UPDATE: I assumed that the authors were looking at sequence conservation but I was wrong, according to Chris Rands, the first author on the paper (see comments). He says, "In brief, we have a background model of what we expect the distribution of indels to be in neutral sequence that is not under constraint." Now I'm completely confused because what they seem to be describing is the amount of DNA that doesn't have any insertions or deletions in the genomes of other mammals. I cannot recommend this paper and I dismiss the conclusion of 8% constraint until I have a better understanding of what they mean.
This paper uses a complicated algorithm that I do not understand and I do not intend to try. I don't really know how any of the estimates of constrain/conservation are obtained but I assume it involves looking at sequence similarity within windows of a fixed size as one scans along the aligned sequences. This paper looks at conservation between humans and several species of mammal including rhino, panda, and cattle. I'm under the impression that these other genomes are far from finished so I don't know how reliable that data is. I assume that the alignments are done by computer and I'm very skeptical of such alignments. I don't know how they eliminated pseudogenes and degenerate transposons sequences and I don't know how they deal with gene families.
Nevertheless, the estimate of constrained sequence is between 220 and 286Mb, This corresponds to 7.1-9.2% of the genome. (The authors are using 3,100 Mb as the total size of the sequenced portion of the human genome.) Let's say it's 8%. About 1% of the genome is conserved coding sequence and the rest (7%) is noncoding.
This estimate lies between some estimates that are as low as 5% and others that are about 15%. Here's what the Rands et al. have to say about that ...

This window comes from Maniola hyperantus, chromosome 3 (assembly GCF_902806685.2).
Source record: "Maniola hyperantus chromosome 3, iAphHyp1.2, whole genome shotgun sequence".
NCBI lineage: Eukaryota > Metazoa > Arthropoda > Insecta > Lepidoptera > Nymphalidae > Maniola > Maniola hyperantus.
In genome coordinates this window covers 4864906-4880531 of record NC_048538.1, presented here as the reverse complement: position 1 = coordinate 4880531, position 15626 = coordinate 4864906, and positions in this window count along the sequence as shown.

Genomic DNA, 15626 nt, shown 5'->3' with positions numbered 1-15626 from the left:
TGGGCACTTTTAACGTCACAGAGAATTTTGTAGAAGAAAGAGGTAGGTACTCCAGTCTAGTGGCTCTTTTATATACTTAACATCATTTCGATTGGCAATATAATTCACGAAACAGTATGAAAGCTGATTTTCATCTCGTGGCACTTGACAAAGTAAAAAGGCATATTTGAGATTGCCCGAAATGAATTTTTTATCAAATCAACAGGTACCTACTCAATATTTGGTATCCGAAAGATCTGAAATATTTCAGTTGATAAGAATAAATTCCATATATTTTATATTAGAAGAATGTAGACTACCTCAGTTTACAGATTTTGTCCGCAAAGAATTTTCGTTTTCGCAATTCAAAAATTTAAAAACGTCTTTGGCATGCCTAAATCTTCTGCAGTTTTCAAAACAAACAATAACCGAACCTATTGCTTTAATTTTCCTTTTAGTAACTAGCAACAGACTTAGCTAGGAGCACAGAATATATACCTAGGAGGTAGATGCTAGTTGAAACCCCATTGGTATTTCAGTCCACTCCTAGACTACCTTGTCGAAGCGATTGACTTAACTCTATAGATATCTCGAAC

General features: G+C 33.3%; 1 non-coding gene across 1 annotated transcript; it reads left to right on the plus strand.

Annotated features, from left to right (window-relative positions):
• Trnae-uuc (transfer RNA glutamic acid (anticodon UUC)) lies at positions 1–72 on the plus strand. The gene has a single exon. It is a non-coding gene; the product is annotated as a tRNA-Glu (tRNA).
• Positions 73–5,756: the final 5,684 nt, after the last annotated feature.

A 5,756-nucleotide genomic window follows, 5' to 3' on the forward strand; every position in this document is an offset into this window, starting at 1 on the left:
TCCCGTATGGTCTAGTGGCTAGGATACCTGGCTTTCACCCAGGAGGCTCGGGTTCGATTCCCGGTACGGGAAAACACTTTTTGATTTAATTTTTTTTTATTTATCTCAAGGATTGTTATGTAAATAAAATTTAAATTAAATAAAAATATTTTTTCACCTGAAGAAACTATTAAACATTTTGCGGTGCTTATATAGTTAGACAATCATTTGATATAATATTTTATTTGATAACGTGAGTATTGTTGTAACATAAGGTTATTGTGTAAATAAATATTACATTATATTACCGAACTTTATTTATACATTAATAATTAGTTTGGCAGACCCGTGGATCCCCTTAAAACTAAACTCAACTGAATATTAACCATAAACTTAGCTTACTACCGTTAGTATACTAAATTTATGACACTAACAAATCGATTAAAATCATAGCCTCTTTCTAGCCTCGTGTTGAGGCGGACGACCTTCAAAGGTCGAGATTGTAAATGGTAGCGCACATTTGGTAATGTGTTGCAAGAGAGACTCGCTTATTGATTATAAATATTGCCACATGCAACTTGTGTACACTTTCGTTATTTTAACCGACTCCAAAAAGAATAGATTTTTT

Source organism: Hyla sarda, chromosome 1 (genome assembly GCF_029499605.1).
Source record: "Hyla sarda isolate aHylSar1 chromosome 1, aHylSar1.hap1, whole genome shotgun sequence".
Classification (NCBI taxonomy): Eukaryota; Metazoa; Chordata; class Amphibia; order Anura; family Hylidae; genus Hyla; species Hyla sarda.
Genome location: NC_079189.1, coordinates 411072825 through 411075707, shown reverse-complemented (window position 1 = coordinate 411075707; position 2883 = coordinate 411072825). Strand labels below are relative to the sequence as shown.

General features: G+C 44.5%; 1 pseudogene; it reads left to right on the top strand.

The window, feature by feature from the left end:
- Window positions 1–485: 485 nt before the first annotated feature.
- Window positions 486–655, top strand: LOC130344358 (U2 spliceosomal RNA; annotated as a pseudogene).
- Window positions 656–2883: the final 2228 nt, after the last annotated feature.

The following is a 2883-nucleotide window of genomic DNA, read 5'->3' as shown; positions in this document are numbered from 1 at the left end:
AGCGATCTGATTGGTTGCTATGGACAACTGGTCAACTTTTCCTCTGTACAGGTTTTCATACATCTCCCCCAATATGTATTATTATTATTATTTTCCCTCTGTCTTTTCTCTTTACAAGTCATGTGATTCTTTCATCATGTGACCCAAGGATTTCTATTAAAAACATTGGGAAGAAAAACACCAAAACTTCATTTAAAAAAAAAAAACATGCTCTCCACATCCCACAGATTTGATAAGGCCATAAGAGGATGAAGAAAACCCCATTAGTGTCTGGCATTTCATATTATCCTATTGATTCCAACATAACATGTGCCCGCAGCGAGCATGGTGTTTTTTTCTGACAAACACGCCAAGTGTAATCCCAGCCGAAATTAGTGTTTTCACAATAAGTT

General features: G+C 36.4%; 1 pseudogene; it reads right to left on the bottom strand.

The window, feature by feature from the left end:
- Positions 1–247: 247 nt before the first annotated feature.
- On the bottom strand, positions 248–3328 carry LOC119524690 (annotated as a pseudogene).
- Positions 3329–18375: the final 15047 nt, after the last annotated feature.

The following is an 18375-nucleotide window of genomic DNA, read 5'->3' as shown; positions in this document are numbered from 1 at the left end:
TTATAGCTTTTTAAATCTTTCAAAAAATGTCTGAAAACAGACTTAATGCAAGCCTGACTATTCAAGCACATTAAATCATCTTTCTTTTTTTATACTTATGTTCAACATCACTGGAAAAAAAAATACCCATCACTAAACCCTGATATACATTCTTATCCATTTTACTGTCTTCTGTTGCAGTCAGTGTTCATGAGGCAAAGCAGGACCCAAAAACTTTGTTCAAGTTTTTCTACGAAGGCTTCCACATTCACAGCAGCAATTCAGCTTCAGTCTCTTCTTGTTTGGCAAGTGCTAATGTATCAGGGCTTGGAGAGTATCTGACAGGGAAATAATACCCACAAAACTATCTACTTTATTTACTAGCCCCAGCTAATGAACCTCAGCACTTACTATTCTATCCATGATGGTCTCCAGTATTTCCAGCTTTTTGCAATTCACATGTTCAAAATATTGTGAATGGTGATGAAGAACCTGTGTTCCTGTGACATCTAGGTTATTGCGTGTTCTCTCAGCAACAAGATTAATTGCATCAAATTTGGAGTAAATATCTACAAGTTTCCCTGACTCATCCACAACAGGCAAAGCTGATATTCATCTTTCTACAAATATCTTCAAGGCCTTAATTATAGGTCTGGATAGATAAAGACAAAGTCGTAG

Our estimate that 7.1–9.2% of human genomes is subject to contemporaneous selective constraint considerably exceeds previous estimates and falls short of others , . We have shown that our method's previous estimates for specific species pairs, as well as the calculation that suggested 10–15% of the human genome is currently under negative selection were inflated , in large part owing to inaccuracies in whole genome alignments upon which our estimates were based.So, the best we can say is that about 8% of the sequences in the human genome appear to be under purifying selection. If you assume that this defines functional sequences then >90% of our genome is junk.
One thing is clear.
Our estimate that 7.1%–9.2% of the human genome is functional is around ten-fold lower than the quantity of sequence covered by the ENCODE defined elements , , . This indicates that a large fraction of the sequence comprised by elements identified by ENCODE as having biochemical activity can be deleted without impacting on fitness. By contrast, the fraction of the human genome that is covered by coding exons, bound motifs and DNase1 footprints, all elements that are likely to contain a high fraction of nucleotides under selection, is 9%. While not all of the elements in these categories will be functional, and functional elements will exist outside of these categories, this figure is consistent with the proportion of sequence we estimate as being currently under the influence of selection.This is one more paper that disputes the ENCODE conclusions. At some point, the major journals like Nature and Science are going to have to admit that they were duped by the ENCODE Consortium. (Are you listening, Elizabeth Pennisi? (@epennisi))
1. Alex Palazzo suggested that we call these the "function wars." Thanks, Alex.
Rands, C.M., Meader, S., Ponting, C.P. and Lunter, G. (2014) 8.2% of the Human Genome Is Constrained: Variation in Rates of Turnover across Functional Element Classes in the Human Lineage. PLoS genetics 10, e1004525. [doi: 10.1371/journal.pgen.1004525]